When I hear nothing, I despair. When I hear the kind word from a random reader, I am grateful and embarrassed. When a friend calls wanting to buy art, and she's bought so much already, I am heart held.
I will miss Daniel Schorr, and I am not alone in that. Who will make sense of the week's disasters? He was the old professor, the parent who could and would explain. The voice of earnest sanity. Who can take his place? Losing him is like losing a parent; there's no replacement. But we still need to hear a weekly analysis for without it, without rational thinking, we may well despair.
After voicing my small despair last week, I must follow it up with what always follows darkness: light. Cloudy, perhaps, but light nonetheless.
No, there is no rescue, but maybe that's for the best.
There is no reversal, no going back.
What is there?
Oh, for the ability to look around and see the arms of friends
outstretched. Their waving flutters, their high signs,
the communal hug. We are all so worried
all so busy lugging our individual baskets of fret.
But see, we can each, when shifting the load, free up one hand
and waving speak:
Wait for me. Hold on. Kick a little harder. Walk a little longer.
Home is just around the corner.
Sunday, July 25, 2010
Tuesday, July 20, 2010
Not an insect. A pin ball. We are all pin balls in a rough game played by a mindless child with a bad temper. I cower in the corner when no matter how hard the little wretch shakes the table, I don't shift. Not until his hand has slid from the lever, then, quiet and forlorn, I slide straight past and into the hole only to be jerked back into play the following Monday.
Like a thief sorry only that she's been caught, I want now the benefits of having had my own family without the eye-opening distress of actually having ripped my hips clear open and living with the results.
This year, when I've turned angry and emotions, spun like the arrow in a cheap board game, have landed on old friends and family, I've been silent here and in that silence seen my cowardice.
I am condemned. But I must not be silent.
Posted by Sending Pages Out to Dry at 10:56 AM
Thursday, July 15, 2010
Things found in books:
* date due slips
* other slips of paper
* homework assignments
* sheets of toilet paper (clean, thank goodness)
* Kleenex (clean and used)
* library cards (we scan these into the computer to check out materials and the patrons are supposed to keep them!)
* actual bookmarks
* a surgical clamp
* a bobby pin
* a notification that someone had received a raise
* an assortment of bills and letters
* a season pass to Worlds and Oceans of Fun in Kansas City
* a band-aid
* a leaf
* wedding pictures
* other photos
* the receipt from a visit for psychoanalysis
* thank you cards
* drivers licenses
* a packet of tropical punch flavored Kool-Aid
* a yellow 3-inch rubber snake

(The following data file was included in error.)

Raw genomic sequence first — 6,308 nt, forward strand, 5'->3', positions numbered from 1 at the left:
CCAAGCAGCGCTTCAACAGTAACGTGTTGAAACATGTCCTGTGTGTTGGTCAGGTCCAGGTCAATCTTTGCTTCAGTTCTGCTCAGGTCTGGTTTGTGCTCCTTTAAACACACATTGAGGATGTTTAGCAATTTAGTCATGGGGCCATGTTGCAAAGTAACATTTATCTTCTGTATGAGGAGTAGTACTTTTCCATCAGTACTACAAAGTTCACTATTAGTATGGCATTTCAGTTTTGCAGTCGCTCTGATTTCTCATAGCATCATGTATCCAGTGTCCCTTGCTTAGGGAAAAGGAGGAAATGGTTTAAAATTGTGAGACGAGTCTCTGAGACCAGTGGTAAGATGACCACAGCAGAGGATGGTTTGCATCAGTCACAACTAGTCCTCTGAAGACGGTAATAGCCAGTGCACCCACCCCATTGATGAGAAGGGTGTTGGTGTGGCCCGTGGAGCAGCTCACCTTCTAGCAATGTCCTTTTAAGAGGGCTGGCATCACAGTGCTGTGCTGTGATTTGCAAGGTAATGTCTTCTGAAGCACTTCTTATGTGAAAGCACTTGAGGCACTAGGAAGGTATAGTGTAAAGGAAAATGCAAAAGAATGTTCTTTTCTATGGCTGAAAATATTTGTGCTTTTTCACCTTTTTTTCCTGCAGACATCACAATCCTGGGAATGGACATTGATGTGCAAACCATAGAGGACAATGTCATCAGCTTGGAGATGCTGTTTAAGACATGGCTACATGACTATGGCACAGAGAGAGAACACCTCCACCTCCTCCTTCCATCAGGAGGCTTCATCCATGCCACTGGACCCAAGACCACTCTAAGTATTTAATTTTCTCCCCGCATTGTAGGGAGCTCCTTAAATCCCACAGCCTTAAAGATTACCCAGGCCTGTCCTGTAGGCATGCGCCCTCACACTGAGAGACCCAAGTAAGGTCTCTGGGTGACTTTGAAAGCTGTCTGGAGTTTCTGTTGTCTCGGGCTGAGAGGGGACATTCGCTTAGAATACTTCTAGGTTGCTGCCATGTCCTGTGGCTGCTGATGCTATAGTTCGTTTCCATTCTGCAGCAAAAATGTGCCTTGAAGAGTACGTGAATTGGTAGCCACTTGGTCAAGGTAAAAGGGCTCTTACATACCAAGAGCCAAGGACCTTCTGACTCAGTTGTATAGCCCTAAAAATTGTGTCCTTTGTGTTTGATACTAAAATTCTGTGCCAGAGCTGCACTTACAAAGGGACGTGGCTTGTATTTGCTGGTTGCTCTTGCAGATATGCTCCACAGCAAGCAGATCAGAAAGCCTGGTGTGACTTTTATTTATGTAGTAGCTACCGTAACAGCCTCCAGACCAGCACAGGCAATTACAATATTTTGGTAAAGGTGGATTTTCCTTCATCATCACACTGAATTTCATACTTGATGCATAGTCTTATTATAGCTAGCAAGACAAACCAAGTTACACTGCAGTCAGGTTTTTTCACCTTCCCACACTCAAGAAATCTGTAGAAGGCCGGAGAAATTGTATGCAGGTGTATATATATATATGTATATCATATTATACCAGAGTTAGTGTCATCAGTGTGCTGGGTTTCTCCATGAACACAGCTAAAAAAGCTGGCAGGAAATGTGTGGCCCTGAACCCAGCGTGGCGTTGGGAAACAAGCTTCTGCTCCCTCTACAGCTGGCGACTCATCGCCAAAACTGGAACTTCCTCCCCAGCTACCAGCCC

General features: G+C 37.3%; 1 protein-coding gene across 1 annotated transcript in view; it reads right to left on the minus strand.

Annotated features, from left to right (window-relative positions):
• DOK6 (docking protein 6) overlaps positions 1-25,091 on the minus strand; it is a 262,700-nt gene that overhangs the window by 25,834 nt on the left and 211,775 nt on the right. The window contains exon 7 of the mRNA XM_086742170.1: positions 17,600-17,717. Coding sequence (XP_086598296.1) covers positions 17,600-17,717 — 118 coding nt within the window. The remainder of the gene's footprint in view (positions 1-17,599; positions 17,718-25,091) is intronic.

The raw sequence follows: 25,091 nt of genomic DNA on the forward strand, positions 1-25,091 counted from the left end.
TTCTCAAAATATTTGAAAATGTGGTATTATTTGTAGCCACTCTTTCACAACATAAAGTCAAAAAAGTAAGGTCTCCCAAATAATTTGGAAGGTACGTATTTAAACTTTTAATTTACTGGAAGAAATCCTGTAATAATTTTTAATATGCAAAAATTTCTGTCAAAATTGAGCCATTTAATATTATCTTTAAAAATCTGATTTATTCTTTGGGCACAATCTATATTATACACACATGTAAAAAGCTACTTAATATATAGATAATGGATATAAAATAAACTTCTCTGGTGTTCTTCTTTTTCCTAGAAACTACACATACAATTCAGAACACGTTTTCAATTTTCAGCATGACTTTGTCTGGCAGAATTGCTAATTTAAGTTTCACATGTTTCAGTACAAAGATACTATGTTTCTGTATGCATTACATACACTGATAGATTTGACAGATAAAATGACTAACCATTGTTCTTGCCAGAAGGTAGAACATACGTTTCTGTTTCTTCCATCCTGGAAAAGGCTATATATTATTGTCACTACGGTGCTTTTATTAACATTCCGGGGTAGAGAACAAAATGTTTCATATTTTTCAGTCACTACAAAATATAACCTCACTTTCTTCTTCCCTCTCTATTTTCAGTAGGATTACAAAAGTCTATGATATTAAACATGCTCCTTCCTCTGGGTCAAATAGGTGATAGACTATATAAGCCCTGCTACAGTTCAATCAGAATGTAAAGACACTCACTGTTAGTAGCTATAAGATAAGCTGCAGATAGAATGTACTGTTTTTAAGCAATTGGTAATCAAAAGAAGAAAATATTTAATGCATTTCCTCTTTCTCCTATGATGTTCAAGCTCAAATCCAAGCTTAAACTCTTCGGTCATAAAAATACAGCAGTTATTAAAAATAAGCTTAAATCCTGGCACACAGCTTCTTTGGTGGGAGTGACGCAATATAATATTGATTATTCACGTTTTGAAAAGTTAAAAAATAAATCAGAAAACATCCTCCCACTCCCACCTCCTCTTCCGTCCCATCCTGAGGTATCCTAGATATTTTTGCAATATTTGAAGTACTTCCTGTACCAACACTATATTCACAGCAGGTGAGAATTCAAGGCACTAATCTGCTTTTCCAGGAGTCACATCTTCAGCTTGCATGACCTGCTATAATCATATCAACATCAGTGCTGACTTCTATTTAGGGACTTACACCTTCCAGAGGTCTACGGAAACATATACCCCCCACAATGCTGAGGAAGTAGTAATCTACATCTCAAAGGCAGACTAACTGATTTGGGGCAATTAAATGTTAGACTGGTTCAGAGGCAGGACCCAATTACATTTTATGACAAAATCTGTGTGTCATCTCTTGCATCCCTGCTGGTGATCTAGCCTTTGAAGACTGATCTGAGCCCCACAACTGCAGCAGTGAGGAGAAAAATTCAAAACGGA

* bird poop
* creepy crawlies
* a dry flower
What’s in the cookbook?
Posted by Sending Pages Out to Dry at 3:28 PM
Sunday, July 4, 2010
Later, same Monday, May 31 -
I unlocked the door and the three of us, still knocking and calling entered the apartment and into the bedroom, following, I have to say, our noses. We stopped calling when we saw her in the bed. She was doubled over as if she’d been retching. Closer examination showed that she had. Right near her face almost as if she was drowning in it a little pool of brown vomit rested. Some of it had soaked into the sheets, but most had not. The whole thing was gross and sad and disgustingly human.
We stood around wringing our hands. I’d actually never done that before, but it almost seemed instinctive before we all jumped into 911 mode and called from the bedroom. Mrs. Moth made the call, holding the receiver with both hands and turning her back on the bed, as if not wanting Veronica to hear her. Phoebe fastened herself to Veronica and kept her hands chaffed. Was she dead? She was not.
“Get me a damp cloth,” said Phoebe. “We can’t let her choke.” I managed to comply. “Then do something with the bathroom,” she snapped as if I’d messed the room myself.
When I finished, I joined Mrs. Moth in the kitchen. She was busy pulling lime wedges from the sink basket, holding a high ball glass in her hand.
“Was anyone here last night?” she asked.
“Not after we left,” I said. “At least, I didn’t hear anyone, but when I finally came in I went right to bed.”
The sink was littered with slices of lime. Mrs. Moth threw them into a kitchen waste bin. A fishy smell arose. Probably unwashed tuna cans.
On the counter I spied an open canister of tea and a tin box of brownies, still open. This explained the look of her vomit. These Mrs. Moth was brushing up and putting away. It is at these times that you take a mental inventory of your underwear. Is it good enough for the ambulance? Will you be embarrassed when you wake up in a hospital bed?
“Phew” she said, lifting out the trash bag. Veronica used paper grocery bags to line her trash basket and this one was soggy. “I don’t suppose you’d bring this down stairs for me,” she said.
I opened the back door leaving it propped open so it wouldn’t lock behind me, ran down stairs to the dumpster. By the time I returned the EMTs had arrived. The guys bustled around Veronica, working her over, trying, with more good will than delicacy, to slap some life into her, or so it seemed to me I think it was just the rush that made them seem so rough.
They strapped her on the gurney and carried her down the stairs. Mrs. Moth, Phoebe and I followed behind in my car.
Posted by Sending Pages Out to Dry at 11:38 AM